4. Adult Adoptions: Requirements and Procedures
If the youth is in a foster placement that has demonstrated commitment to a long term relationship with the youth, but does not want to interfere with his or her eligibility for educational or medical assistance, the agency should make that family aware of the possibility of adult adoption. Prospective adoptive parents should also be informed of the Education/Training vouchers that are available not only for youth who age out of foster care at age 18, but also for youth whose adoptive placement out of foster care is finalized after their 16th birthday. They should also be informed of the NC Reach Scholarships that provide scholarship assistance to youth adopted on or after their 12th birthday.
North Carolina’s adoption law does not restrict adoption to children. Adults may also be adopted. For purposes of the adoption law, an adult is defined as an individual who is at least 18 years old, or, if under the age of 18, is either legally married or has been emancipated under applicable state law.
5. Requirements for Prospective Adopting Parents (Adult Adoption)
If more than one person wants to adopt, they must be married to each other. Unmarried adults may not adopt together; but one person of the couple can adopt in such a situation. If the adopting parent is married, but the spouse does not want to adopt, the Clerk can be asked to waive the requirement that the spouse join in the adoption petition.
The adopting parent(s) must have lived in North Carolina for at least six months or the adoptee must have lived here for at least six months.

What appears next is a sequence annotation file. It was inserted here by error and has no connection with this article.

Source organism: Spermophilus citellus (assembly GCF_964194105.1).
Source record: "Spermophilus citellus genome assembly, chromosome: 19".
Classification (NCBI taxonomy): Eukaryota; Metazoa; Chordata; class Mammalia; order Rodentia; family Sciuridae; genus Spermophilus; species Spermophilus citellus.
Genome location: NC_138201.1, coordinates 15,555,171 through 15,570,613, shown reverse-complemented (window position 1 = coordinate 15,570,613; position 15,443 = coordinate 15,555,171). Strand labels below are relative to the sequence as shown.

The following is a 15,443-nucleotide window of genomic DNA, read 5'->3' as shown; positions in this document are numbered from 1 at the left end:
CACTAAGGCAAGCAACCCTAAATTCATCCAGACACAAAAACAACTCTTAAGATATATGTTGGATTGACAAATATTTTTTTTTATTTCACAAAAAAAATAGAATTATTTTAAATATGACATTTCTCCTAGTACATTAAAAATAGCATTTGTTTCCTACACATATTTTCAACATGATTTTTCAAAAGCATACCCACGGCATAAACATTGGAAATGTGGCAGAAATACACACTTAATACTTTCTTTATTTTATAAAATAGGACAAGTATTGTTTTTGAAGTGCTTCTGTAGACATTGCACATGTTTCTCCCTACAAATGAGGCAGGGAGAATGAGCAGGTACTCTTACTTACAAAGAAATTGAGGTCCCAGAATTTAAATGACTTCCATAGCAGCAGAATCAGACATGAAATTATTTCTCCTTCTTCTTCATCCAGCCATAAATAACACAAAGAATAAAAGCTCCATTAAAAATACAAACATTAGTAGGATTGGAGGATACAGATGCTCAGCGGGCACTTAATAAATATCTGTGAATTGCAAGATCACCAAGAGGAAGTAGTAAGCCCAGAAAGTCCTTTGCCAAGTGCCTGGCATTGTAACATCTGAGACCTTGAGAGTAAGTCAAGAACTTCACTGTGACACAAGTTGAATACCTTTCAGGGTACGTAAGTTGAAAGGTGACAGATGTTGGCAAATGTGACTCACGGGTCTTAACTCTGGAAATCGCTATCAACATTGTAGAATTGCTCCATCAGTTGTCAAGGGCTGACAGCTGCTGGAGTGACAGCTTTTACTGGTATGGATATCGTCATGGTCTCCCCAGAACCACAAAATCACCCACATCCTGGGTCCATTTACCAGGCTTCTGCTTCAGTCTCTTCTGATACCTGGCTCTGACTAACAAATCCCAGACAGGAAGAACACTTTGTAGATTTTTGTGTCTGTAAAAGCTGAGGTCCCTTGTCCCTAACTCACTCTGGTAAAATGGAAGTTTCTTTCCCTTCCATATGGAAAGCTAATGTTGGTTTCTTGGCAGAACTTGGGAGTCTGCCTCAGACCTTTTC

No home study or pre-placement assessment is required in an adult adoption and neither the Department of Social Services nor other adoption agency is involved.
6. Filing the Petition
Once the North Carolina residency requirement is met, the adoption petition can be filed in the county where the adopting parent lives or where the adoptee lives. The Clerk of Superior Court located in the courthouse of each county has adult adoption forms. A petition for adult adoption (DSS-5163) is filed by the adopting parent(s) on their own or through an attorney.
Attached to the adoption petition are the consent to adoption by the adult adoptee (DSS-5164) and, if the person adopting is the adoptee’s stepparent, the consent of the stepparent’s spouse (DSS-5165), unless the Clerk waives this requirement. All forms are located at the following web site: http://info.dhhs.state.nc.us/olm/forms/dss
7. Revocation by Adoptee
An adoptee can revoke his consent at any time before the final adoption decree is entered.
Once an adult adoption petition is filed with the Clerk (and the filing fee paid), the adopting parent(s) gives notice of the adoption to:
1. any adult children of the adopting parent; and
2. any parent, spouse or adult child of the adoptee listed in the adoption petition.
However, the Clerk may waive the requirement that notice be given to the adoptee’s parent for cause.